Fernando Montenegro, an analyst at Omdia, says defenders have been using machine learning to detect spam for decades, and spam detection is the best initial use case for machine learning.
However, if the spam filter leaks the detection method (or scoring criteria), attackers can use it to optimize attack behavior. For example, attackers will use legitimate tools to improve the success rate of attacks. "if you submit content frequently enough, the attacker can rebuild the model and then optimize the attack to bypass the model."
It's not just spam filters that are vulnerable. Montenegro points out that any security vendor that provides scores or other output information can be abused. Although not all vendors have this problem, if you are not careful, useful output will be leaked and attackers can use it for malicious purposes.
"better" phishing email
Attackers not only use machine learning security tools to test whether their messages can pass spam filters. Adam Malone, a partner at Ernst & Young, said attackers would also use machine learning to create phishing emails. Hackers peddle such services and tools on crime forums. Can be used to generate "better" phishing emails, including generating fake characters to promote fraudulent activity.
Machine learning allows attackers to customize phishing emails in a creative way, optimized to trigger participation and clicks. Not only do they optimize the text of email, artificial intelligence can also be used to generate realistic photos, social media materials and other materials to make communication as legal as possible.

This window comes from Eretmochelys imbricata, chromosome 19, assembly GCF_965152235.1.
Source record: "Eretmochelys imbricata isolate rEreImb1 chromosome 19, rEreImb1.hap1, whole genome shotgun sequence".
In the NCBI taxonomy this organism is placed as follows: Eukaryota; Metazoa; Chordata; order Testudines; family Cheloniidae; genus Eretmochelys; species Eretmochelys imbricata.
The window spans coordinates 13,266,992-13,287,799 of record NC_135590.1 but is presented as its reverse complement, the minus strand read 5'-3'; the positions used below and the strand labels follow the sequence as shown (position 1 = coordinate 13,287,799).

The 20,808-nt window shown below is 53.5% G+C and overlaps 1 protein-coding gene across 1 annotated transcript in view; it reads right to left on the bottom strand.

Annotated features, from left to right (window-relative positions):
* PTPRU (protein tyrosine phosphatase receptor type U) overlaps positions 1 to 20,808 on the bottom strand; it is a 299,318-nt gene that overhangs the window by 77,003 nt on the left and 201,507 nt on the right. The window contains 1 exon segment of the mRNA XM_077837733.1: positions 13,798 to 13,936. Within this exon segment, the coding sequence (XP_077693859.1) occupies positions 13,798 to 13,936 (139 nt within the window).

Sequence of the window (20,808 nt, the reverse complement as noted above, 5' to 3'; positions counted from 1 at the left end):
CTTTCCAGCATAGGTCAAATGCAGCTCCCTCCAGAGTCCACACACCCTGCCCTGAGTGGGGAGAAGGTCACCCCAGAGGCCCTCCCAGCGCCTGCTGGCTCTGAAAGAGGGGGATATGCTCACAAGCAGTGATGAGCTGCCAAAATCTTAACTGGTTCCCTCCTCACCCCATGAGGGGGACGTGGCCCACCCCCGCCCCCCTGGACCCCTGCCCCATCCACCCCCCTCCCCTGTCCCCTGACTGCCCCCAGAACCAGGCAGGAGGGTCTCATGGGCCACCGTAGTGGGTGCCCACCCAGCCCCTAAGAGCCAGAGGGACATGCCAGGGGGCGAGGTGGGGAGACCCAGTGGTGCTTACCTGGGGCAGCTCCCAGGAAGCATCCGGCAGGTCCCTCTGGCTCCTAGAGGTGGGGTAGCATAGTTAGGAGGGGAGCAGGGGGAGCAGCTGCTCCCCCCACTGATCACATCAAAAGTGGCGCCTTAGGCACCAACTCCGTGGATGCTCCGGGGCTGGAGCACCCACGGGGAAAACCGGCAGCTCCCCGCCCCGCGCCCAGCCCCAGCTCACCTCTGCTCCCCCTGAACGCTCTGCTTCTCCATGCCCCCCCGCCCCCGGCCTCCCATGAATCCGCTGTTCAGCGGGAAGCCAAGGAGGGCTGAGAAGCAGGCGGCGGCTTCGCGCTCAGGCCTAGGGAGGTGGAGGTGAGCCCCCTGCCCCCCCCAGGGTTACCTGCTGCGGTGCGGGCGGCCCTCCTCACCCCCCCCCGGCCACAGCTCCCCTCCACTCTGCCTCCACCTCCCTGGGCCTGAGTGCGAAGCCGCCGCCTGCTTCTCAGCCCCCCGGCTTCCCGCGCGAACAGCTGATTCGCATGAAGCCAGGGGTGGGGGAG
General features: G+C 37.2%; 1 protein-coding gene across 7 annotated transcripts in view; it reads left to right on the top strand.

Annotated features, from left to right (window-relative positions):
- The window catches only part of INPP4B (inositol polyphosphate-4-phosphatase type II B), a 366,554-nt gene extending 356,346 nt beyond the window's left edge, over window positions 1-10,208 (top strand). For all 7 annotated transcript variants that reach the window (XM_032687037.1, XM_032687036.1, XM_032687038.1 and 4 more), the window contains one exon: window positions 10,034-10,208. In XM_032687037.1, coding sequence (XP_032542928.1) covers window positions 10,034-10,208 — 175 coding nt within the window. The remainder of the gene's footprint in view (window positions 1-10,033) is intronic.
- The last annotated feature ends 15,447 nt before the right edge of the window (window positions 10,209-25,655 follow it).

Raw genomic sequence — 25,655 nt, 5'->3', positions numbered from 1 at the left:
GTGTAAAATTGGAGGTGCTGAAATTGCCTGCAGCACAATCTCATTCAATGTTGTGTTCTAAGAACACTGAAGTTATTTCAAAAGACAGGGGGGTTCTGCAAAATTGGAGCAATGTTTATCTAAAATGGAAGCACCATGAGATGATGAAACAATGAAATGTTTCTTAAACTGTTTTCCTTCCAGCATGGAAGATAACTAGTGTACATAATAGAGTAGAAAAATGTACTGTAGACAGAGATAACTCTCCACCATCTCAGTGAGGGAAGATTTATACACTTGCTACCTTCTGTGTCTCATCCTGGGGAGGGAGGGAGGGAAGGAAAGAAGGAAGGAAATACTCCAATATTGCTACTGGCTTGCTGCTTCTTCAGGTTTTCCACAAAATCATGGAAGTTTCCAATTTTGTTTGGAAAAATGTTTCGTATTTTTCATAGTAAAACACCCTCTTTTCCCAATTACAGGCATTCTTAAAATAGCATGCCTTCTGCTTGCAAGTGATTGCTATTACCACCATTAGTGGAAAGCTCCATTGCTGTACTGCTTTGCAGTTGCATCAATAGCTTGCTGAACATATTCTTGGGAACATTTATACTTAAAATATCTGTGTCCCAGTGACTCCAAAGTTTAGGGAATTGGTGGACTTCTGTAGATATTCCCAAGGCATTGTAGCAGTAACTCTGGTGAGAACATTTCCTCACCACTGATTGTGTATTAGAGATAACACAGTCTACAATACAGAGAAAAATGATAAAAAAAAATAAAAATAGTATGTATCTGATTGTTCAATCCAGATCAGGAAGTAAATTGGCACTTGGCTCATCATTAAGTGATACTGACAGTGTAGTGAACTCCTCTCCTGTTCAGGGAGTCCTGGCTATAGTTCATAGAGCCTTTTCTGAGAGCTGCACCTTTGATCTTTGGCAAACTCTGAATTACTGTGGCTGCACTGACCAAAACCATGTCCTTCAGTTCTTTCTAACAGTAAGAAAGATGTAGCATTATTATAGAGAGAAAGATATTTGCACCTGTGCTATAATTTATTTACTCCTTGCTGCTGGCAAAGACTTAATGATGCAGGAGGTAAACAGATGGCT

Guess the password
Malone points out that criminals are also using machine learning to better guess passwords. "We have seen evidence of an increase in the frequency and success rate of password-based guessing engines." He said. Criminals are developing better dictionaries and cracking stolen hashes.
They also use machine learning to identify security controls, Malone said, "so they can reduce attempts and guess better passwords and increase their chances of successfully accessing the system."
The most frightening use of artificial intelligence is a deep forgery tool that can generate fake video or audio. Being able to simulate someone's voice or face is very useful for social engineering attacks.
In fact, in the past few years, some high-profile cases of deep forgery have been made public, including one in which criminals cost the company millions of dollars by falsifying the voices of corporate executives.
More often, fraudsters use artificial intelligence technology to generate realistic photos, user profiles and phishing emails to make their information look more credible. This is big business. According to FBI, the fraud of commercial email leaks has caused more than $43 billion in losses since 2016. Last fall, there were media reports that a Hong Kong bank was tricked into transferring 35 million US dollars to a criminal gang because a bank official received a call from a company director he had talked to before, and he was familiar with the voice. so he authorized the transfer.
Bypass popular network security tools
Many of today's popular security tools are built into some form of artificial intelligence or machine learning. For example, antivirus tools are increasingly going beyond basic features to look for suspicious behavior. "anything available online, especially open source, can be exploited by the bad guys," said Kantarcioglu, a professor of computer science at the University of Texas. "attackers can use these tools to adjust their malware to evade detection. Artificial intelligence models have many blind spots, and you can evade detection by changing the characteristics of the attack, such as how many packets are being sent or which resources are being attacked. "